Editorials

Big 10: Issues that drove debate in 2009

Certain issues and events drove debate on The Eagle's Opinion pages this year. In crafting this list, we focused on political and policy issues that generated the most public passion, not just big news stories.

Health care reform. After a long and ugly legislative process that included town-hall shouting matches, tea-party protests, GOP filibusters and claims of death panels, the House and Senate passed historic health care reform bills. Now those bills must be reconciled, yet public support for the reform continues to drop.

State budget. Declining tax collections forced the state to cut $1 billion from its budget, affecting all government services. Projections of more shortfalls and budget cuts next fiscal year led school districts to vote to reopen their funding lawsuit.

Economy. Though the stock market improved and economists say the recession is over, employers continued to lay off workers. Government bailouts and stimulus money helped stabilize the economy and boost car sales, but raised concerns about deficits and didn't lower unemployment rates.

Abortion. Wichita abortion doctor George Tiller was murdered in the lobby of his church, leading to the closing of his clinic and debate about extremism and whether the "necessity defense" is allowable. Pro-life opposition shaped the health care bills but was unsuccessful in blocking the appointment of former Gov. Kathleen Sebelius as Health and Human Services secretary.

President Obama. Obama is not an "issue," but his historic inauguration, his bad-mouthing of business jets, his outreach efforts to the Muslim world, his beer summit, his Nobel Peace Prize, his decision to send more troops to Afghanistan and even his citizenship fueled debate.

Property management. The Wichita City Council struggled with where to locate a Vietnamese war memorial, whether to place a new Lord's Diner in northeast Wichita, and what to do with the Boathouse, while Mayor Carl Brewer led a push to redevelop downtown.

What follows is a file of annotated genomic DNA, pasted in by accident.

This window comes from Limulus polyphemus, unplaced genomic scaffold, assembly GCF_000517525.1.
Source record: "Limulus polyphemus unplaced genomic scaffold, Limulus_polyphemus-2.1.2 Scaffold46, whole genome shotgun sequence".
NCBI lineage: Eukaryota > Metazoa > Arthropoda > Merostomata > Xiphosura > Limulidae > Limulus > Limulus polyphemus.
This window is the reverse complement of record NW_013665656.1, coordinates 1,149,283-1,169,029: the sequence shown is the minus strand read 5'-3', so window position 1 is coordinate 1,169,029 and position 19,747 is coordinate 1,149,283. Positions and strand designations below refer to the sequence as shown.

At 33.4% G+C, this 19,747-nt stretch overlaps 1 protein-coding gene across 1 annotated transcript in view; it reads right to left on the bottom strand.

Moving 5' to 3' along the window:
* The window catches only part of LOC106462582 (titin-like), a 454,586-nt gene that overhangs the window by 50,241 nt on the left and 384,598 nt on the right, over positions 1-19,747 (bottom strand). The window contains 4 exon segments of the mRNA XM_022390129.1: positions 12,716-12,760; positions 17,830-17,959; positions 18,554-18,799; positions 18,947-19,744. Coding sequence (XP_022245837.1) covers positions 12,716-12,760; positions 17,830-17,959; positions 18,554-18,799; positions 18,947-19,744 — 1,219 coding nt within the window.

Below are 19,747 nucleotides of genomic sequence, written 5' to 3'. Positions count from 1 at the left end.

Global warming. Gov. Mark Parkinson negotiated a settlement in the coal-plant fight, the U.S. House passed cap-and-trade legislation, and the Environmental Protection Agency declared carbon dioxide a health hazard. Meanwhile, "Climategate" fired up opponents, and the Copenhagen summit fizzled.

Intrust Bank Arena. The announcements of performers next year have been impressive, but the quick sellout of Taylor Swift's concert brought complaints about ticket scalping. Parking availability and cost remain hot topics.

Commission leadership. A divided Sedgwick County Commission considered firing the county manager and struggled with how to reduce the jail population, where to locate a new work-release center and what to do with the Kansas Coliseum.

2010 elections. Rep. Todd Tiahrt, R-Goddard, and Rep. Jerry Moran, R-Hays, began their battle for the U.S. Senate seat, which included the Tiahrt campaign's claim that Moran had been endorsed by communists. Meanwhile, Democrats struggled to find a candidate to take on Sen. Sam Brownback, R-Kan., in next year's governor race, after Parkinson announced he would not run.

Honorable mentions. H1N1 virus and vaccine; Sebelius' resignation; possible transfer of Guantanamo prisoners to Kansas; USD 259's new superintendent; Air Force tanker contract; graduated driver's license bill.

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